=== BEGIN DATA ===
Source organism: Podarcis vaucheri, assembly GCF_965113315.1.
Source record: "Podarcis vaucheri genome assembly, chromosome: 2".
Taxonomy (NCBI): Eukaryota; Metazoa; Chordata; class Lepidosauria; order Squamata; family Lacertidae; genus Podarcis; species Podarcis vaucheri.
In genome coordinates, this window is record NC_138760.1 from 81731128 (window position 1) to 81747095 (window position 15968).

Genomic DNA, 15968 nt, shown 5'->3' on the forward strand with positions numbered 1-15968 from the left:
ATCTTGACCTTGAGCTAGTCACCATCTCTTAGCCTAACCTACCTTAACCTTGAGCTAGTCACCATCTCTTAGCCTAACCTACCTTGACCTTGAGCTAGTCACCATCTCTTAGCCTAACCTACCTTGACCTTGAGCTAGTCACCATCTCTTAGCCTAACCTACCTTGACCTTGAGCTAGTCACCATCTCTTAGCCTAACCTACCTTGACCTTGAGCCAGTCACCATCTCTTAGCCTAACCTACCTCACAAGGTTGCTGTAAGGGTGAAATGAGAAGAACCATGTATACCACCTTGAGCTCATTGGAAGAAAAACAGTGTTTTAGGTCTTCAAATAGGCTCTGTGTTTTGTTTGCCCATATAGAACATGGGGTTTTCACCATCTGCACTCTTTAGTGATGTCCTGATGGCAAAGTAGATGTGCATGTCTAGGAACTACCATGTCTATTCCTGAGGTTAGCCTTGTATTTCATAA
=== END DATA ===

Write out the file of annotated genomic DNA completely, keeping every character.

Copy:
Source organism: Podarcis vaucheri, assembly GCF_965113315.1.
Source record: "Podarcis vaucheri genome assembly, chromosome: 2".
Taxonomy (NCBI): Eukaryota; Metazoa; Chordata; class Lepidosauria; order Squamata; family Lacertidae; genus Podarcis; species Podarcis vaucheri.
In genome coordinates, this window is record NC_138760.1 from 81731128 (window position 1) to 81747095 (window position 15968).

Genomic DNA, 15968 nt, shown 5'->3' on the forward strand with positions numbered 1-15968 from the left:
ATCTTGACCTTGAGCTAGTCACCATCTCTTAGCCTAACCTACCTTAACCTTGAGCTAGTCACCATCTCTTAGCCTAACCTACCTTGACCTTGAGCTAGTCACCATCTCTTAGCCTAACCTACCTTGACCTTGAGCTAGTCACCATCTCTTAGCCTAACCTACCTTGACCTTGAGCTAGTCACCATCTCTTAGCCTAACCTACCTTGACCTTGAGCCAGTCACCATCTCTTAGCCTAACCTACCTCACAAGGTTGCTGTAAGGGTGAAATGAGAAGAACCATGTATACCACCTTGAGCTCATTGGAAGAAAAACAGTGTTTTAGGTCTTCAAATAGGCTCTGTGTTTTGTTTGCCCATATAGAACATGGGGTTTTCACCATCTGCACTCTTTAGTGATGTCCTGATGGCAAAGTAGATGTGCATGTCTAGGAACTACCATGTCTATTCCTGAGGTTAGCCTTGTATTTCATAA